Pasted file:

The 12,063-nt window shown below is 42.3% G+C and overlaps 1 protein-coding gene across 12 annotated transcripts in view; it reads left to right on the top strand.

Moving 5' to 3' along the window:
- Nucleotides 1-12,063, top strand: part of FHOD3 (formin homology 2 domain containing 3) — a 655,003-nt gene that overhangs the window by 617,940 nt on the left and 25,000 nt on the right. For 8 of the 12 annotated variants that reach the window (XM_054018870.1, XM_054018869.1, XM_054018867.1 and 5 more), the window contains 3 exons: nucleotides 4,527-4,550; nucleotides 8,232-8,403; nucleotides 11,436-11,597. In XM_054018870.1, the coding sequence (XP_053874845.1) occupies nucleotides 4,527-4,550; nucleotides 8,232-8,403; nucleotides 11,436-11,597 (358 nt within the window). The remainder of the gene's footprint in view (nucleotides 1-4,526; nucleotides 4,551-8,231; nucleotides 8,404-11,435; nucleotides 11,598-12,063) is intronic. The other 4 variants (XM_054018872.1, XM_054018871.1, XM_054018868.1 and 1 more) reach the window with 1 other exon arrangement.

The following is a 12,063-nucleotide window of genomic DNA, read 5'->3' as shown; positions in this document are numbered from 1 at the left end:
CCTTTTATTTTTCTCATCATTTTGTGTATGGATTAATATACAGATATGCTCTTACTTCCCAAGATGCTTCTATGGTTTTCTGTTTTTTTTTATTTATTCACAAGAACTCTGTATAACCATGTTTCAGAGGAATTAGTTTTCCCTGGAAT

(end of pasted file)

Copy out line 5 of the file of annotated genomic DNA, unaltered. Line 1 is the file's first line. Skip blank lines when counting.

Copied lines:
CCTTTTATTTTTCTCATCATTTTGTGTATGGATTAATATACAGATATGCTCTTACTTCCCAAGATGCTTCTATGGTTTTCTGTTTTTTTTTATTTATTCACAAGAACTCTGTATAACCATGTTTCAGAGGAATTAGTTTTCCCTGGAAT